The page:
“There is nothing preventing the DPP from filing a public prosecution if the evidence available raises a prima facie case”

Qs & As

The Dayal Private Prosecution &The ‘Kistnen Papers’


* ‘The DPP does not need to give reasons for any decision he takes. However, in the name of transparency giving reasons would be recommendable’

In the private prosecution lodged by Suren Dayal against the PM for alleged violations of the spending limits as indicated by the ‘Kistnenpapers’, the DPP has intervened to discontinue the case. That decision may be open to judicial review according to Mr Dayal’s lawyers. Lex helps clarify to what extent a DPP’s decision is amenable for judicial review.

* SC Antoine Domingue has stated that his client, Suren Dayal, might consider applying for a judicial review of the decision of the Director of Public Prosecutions to discontinue the private prosecution lodged by Mr Dayal against the leader of the MSM, Pravind Jugnauth, for allegedly swearing a false affidavit with regard to his electoral expenses at the last elections. The first question that comes up is whether the decision by the DPP to discontinue a private prosecution is reviewable by the courts?

The Judicial Committee of the Privy Council ruled in the case Mohit v DPP [2006 UK PC 20] that the decision of the DPP is reviewable, thereby reversing a judgment of the Supreme Court that held the contrary view. In that latter case the DPP put a stop to a private prosecution, and Mr Mohit challenged that decision. Though the Court would intervene, it will not substitute its own decision to that of DPP.

In that connection the Privy Council held: “Recognition of a right to challenge the DPP’s decision does not involve the courts in substituting their own administrative decision for his: where grounds for challenging the DPP’s decision are made out, it involves the courts in requiring the decision to be made again in (as the case may be) a lawful, proper or rational manner.”

* What are the grounds that might be considered in this present matter to support the application for a judicial review?

The grounds are for the lawyers involved in the case to come up with. But the Privy Council did give some guidance in the Mohit v DPP case by holding as follows:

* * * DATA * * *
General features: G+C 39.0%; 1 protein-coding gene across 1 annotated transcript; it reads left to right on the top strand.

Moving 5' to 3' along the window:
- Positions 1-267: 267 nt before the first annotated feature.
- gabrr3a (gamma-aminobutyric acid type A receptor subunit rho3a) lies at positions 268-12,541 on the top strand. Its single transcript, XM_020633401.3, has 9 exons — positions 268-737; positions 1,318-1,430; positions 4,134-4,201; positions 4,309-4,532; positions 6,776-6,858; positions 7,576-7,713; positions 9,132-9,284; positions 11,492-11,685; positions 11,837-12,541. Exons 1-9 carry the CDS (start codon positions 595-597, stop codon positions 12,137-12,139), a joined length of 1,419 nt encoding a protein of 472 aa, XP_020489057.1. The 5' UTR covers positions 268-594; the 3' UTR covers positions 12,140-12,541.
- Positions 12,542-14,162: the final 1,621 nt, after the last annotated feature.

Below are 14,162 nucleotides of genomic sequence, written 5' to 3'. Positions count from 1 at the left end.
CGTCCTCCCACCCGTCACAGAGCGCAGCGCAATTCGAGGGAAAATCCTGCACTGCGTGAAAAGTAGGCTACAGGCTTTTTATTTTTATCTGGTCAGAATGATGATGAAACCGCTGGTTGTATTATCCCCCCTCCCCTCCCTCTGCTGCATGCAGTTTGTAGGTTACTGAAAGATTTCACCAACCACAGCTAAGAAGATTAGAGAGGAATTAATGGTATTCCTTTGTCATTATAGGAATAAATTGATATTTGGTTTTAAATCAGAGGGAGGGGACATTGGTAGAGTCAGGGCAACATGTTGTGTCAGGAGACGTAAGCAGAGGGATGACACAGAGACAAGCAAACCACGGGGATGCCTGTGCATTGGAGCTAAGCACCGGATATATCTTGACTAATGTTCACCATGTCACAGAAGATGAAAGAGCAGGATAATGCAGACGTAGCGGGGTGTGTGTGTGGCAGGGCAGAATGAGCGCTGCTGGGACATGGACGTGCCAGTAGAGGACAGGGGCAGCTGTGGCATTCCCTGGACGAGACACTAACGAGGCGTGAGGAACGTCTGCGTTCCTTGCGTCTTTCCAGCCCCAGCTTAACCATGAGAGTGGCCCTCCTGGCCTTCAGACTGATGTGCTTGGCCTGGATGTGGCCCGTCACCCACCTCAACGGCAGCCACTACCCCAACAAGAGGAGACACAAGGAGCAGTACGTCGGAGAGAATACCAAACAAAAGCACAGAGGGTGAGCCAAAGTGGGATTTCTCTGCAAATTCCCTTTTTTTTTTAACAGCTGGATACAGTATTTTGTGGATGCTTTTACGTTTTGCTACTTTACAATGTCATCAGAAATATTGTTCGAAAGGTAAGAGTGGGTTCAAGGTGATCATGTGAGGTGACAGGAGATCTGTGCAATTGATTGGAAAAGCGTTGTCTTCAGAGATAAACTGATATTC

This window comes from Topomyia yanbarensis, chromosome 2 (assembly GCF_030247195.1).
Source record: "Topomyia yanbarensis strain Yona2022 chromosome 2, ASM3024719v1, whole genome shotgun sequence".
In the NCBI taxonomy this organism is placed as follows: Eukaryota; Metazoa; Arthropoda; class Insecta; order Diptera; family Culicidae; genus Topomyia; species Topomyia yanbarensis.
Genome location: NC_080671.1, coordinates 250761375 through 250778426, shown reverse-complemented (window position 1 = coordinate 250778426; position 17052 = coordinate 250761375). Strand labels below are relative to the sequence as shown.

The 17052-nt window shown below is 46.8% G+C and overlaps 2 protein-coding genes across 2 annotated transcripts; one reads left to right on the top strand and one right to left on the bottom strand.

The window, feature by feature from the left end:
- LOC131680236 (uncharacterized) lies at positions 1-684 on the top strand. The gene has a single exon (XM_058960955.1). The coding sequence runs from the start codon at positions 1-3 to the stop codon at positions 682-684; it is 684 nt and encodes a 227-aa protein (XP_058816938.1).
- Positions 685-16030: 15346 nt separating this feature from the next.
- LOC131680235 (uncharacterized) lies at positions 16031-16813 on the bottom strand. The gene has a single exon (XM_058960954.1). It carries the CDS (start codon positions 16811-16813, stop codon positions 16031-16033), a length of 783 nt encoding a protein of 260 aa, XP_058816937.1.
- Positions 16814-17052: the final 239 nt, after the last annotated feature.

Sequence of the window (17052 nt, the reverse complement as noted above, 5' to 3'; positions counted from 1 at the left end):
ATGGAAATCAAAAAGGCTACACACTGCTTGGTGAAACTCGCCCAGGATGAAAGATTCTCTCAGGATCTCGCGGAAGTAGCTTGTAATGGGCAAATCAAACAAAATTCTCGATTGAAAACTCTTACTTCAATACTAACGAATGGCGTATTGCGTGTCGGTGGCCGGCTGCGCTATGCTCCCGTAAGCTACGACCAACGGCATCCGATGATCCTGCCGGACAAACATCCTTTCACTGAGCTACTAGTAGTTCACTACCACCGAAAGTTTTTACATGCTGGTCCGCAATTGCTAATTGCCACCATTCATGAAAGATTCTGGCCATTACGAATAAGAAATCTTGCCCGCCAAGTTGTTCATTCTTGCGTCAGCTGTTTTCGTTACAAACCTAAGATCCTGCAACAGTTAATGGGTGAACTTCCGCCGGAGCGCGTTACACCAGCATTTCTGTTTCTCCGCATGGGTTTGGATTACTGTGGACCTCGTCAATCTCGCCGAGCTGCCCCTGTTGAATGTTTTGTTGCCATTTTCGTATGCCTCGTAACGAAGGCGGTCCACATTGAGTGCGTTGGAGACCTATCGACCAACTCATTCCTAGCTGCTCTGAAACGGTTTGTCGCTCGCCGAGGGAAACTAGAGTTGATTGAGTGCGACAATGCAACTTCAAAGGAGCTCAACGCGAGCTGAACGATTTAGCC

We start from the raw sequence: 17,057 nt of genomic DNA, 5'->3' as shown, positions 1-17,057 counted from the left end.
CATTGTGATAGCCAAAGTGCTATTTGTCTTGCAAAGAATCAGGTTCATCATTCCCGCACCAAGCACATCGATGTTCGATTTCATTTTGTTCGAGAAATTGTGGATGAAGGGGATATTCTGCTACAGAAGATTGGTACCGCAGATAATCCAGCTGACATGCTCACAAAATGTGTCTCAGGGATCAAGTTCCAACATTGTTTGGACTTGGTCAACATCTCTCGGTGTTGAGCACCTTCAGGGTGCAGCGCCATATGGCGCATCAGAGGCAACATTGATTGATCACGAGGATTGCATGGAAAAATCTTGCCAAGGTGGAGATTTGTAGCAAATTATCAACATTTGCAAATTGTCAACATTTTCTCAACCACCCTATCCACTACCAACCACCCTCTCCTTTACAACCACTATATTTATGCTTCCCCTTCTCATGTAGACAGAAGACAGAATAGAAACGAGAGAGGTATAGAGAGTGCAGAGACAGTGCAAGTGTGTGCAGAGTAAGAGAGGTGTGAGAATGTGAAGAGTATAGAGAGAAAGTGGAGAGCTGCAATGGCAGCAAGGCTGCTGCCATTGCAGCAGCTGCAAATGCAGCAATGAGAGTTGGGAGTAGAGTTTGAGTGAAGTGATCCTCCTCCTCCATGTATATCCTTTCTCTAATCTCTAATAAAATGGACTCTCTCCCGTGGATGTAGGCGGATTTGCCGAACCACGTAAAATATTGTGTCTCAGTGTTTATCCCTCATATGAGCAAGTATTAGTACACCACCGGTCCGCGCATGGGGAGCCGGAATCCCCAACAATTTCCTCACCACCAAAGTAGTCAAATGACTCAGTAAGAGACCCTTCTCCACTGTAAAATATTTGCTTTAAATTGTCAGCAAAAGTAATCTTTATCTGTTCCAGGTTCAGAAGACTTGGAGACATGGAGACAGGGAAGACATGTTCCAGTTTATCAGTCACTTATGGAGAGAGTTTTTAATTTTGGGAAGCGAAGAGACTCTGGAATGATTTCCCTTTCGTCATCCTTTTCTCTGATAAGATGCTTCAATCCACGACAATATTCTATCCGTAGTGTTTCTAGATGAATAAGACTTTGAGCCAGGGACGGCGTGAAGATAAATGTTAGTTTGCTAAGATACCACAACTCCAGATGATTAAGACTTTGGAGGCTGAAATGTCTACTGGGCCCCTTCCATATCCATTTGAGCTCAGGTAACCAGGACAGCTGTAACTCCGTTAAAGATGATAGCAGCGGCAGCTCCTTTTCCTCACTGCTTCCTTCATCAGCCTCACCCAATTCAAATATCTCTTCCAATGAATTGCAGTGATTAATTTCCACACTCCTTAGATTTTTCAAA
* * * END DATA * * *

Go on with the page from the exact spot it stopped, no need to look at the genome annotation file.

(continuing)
“It may be accepted, however, that a purported exercise of power would be reviewable if it were made:

  1. In excess of the DPP’s constitutional or statutory grants of power— such as an attempt to institute proceedings in a court established by a disciplinary law (see s 96(4)(a)).
  2. When, contrary to the provisions of the Constitution, the DPP could be shown to have acted under the direction or control of another person or authority and to have failed to exercise his or her own independent discretion— if the DPP were to act upon a political instruction the decision could be amenable to review.
  3. In bad faith, for example, dishonesty. An example would arise if a prosecution were commenced or discontinued in consideration of the payment of a bribe.
  4. In abuse of the process of the court in which it was instituted, although the proper forum for review of that action would ordinarily be the court involved.
  5. Where the DPP has fettered his or her discretion by a rigid policy— e.g., one that precludes prosecution of a specific class of offences.

There may be other circumstances not precisely covered by the above in which judicial review of a prosecutorial discretion would be available. But contentions that the power has been exercised for improper purposes not amounting to bad faith, by reference to irrelevant considerations or without regard to relevant considerations or otherwise unreasonably, are unlikely to be vindicated because of the width of the considerations to which the DPP may properly have regard in instituting or discontinuing proceedings. Nor is it easy to conceive of situations in which such decisions would be reviewable for want of natural justice.”

* We understand that the DPP may, in exercise of his powers under section 72(3)(c) of the 1968 Constitution, discontinue a private prosecution without giving reasons for his decision. But isn’t it fair that the DPP should be seen to be and made more accountable when it comes to the issue of taking over private prosecutions for the purpose of either continuing or discontinuing such prosecutions?